I try to create beautiful images that don’t slap the viewer in the face with their narratives, but at the same time I hope people will delve a little deeper into the details and that they will spark those discussions. 

SH: What was the most challenging piece in the exhibition and why?

MF: The orangutan piece.

Capturing this moment of childhood was important, and fit well with the narrative I wanted to relate on how the palm oil industry is killing off Orangutans. But doing both justice at the same time was a challenge.

For the first part: the ability to cook and prepare meals is tied to joy in everyday life. As a kid, putting the tastiest things together should result in something even tastier, right? I wanted to portray that, as a kid just learning, that seems logical. 

For the second part, depicting how ingrained palm oil use is in so many products it’s almost impossible to avoid, even if you are willing to read the ingredient list/ know the different names under which palm oil hides. The Cadbury creme egg is a really good example of its parent company, Mondilever (its underling being US Cadbury), because it is simply listed under “vegetable oil” in its ingredient list. For those trying to avoid palm oil, it’s an unfair delineation. But should you avoid palm oil? it’s not that simple. There are farmers that rely on their palm oil plantations. There are now “sustainable” sources of palm oil -though that falls on the back of having first created the fields through fire and in an unsustainable way. It’s history is rooted in deforestation. Farmers treat the orangutans as pests and try to dispose of them. But a whopping 50% of shelved products in our grocery stores have palm oil – what is the best way to satisfy both the farmers, the food industry, and the orangutans/ other animals in that area that rely on forest habitats? As an exercise, name your 3 favorite snack foods. Palm oil is likely in all 3 of them! 

SH: What is your most and least favorite part of the creative process?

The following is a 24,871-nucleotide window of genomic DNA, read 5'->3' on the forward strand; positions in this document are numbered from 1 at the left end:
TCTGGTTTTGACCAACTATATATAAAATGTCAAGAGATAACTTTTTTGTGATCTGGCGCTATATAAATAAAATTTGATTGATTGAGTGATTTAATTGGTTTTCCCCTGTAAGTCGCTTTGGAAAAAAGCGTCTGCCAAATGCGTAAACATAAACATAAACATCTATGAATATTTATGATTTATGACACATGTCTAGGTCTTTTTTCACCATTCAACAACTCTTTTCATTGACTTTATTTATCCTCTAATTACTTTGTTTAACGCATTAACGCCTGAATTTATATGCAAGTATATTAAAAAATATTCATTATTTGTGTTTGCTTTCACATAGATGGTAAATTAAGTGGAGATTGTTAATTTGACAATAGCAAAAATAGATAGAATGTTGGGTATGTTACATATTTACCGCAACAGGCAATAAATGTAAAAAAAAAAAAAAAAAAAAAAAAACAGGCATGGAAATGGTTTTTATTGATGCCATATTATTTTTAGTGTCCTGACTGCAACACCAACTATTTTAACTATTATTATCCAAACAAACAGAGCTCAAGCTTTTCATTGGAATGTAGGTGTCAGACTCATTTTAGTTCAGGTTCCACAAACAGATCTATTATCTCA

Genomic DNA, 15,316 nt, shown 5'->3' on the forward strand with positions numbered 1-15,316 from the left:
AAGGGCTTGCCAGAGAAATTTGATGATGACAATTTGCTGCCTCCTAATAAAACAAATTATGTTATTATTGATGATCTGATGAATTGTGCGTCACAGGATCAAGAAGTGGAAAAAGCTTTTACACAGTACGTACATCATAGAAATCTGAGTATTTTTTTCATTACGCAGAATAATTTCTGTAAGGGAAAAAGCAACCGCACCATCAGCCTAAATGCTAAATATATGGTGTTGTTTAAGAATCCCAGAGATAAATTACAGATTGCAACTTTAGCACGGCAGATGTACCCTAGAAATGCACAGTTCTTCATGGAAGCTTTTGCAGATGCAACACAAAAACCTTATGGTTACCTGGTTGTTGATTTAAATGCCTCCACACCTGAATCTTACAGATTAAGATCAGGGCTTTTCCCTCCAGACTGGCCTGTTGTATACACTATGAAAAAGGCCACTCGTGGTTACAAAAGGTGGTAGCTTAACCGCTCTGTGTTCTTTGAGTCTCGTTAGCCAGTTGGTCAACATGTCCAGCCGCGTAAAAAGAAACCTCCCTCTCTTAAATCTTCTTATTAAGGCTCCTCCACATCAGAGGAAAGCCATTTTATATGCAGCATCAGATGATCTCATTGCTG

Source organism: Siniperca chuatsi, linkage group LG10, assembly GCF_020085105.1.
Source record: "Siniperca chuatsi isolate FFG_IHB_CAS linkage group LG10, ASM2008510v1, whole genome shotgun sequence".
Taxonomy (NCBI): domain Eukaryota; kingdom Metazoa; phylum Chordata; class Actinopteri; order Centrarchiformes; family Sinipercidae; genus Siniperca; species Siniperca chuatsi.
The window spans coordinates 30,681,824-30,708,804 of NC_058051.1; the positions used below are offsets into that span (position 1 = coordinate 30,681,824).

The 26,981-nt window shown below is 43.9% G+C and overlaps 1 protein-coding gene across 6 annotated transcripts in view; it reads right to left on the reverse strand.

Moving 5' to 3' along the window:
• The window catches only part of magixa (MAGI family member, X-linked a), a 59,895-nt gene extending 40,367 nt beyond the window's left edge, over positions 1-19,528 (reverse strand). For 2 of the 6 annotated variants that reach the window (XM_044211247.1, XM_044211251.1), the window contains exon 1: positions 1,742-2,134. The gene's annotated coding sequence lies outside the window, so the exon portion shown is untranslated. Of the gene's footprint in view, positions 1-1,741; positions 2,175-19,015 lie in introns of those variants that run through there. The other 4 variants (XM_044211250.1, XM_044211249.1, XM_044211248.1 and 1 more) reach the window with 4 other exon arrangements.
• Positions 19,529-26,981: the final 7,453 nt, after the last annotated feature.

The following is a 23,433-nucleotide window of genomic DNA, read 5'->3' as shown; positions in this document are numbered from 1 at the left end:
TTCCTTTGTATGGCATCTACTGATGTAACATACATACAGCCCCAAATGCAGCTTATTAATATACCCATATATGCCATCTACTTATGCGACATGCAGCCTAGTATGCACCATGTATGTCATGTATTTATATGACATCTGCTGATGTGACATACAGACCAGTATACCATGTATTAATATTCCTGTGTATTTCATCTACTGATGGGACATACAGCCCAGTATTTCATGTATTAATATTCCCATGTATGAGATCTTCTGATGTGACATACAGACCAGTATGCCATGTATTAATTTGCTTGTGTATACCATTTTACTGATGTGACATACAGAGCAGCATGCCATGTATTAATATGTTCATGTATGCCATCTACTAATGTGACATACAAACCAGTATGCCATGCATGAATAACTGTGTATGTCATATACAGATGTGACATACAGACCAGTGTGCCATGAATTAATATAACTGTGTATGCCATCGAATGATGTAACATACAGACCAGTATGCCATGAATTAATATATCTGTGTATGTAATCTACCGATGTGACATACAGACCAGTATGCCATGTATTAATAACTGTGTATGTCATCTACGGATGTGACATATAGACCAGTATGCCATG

MF: My favorite part is coming up with the narratives and getting them out and onto a surface.  I really enjoy the rough strokes and accidental play of colors as everything is being blocked in. Least favorite part is the finishing and smoothing.

SH: Who are some of your creative influences?

MF: Norman Rockwell for his narratives. JC Leyendecker for his use of brushstrokes

SH: If you could download any skill into your brain, Matrix-style, what would you want to instantly learn?

MF: Woodworking and construction. I have all these ideas to create things and spaces and would love to someday know how to build things. 

SH: Would you rather be able to talk to animals or read people’s minds?

MF: Neither! If I had to choose, I guess talk to animals. 

SH: We are in the middle of a global pandemic, it’s an unprecedented time, and it’s a weird time – What is your approach to life during this time? Are you sticking to routines, or making it up as we go? What does quarantine life look like for you?

MF: I’ve mostly been working on this body of work and was fine to not have the social pressures of having to leave the house while painting over the last few months. I’m starting to get stay-at-home fatigue but will continue to stay home anyway to protect the at-risk people I have in my life.

Quarantine life will hopefully mean a little more self-care over the next coming months. Making sure I’m in touch with friends, exercising and having a little more freedom to practice some new skills (painting and otherwise). 

SH: Favorite thing you’ve watched, listened to, and ate in the last 30 days? Or since days don’t matter anymore, since the “shelter-in-place” orders came down.

MF: Watched: I’ve really enjoyed re-watching “The Last Man on Earth”. It’s a series made a few years ago about a virus that kills almost all of humanity (ironically, or prophetically, that hit in 2020). I love how they briefly emphasize art early-on in the series, as some iconic pieces are gathered and still considered prized possessions. And it inspired my need for a full-size dinosaur skull on my future dining table.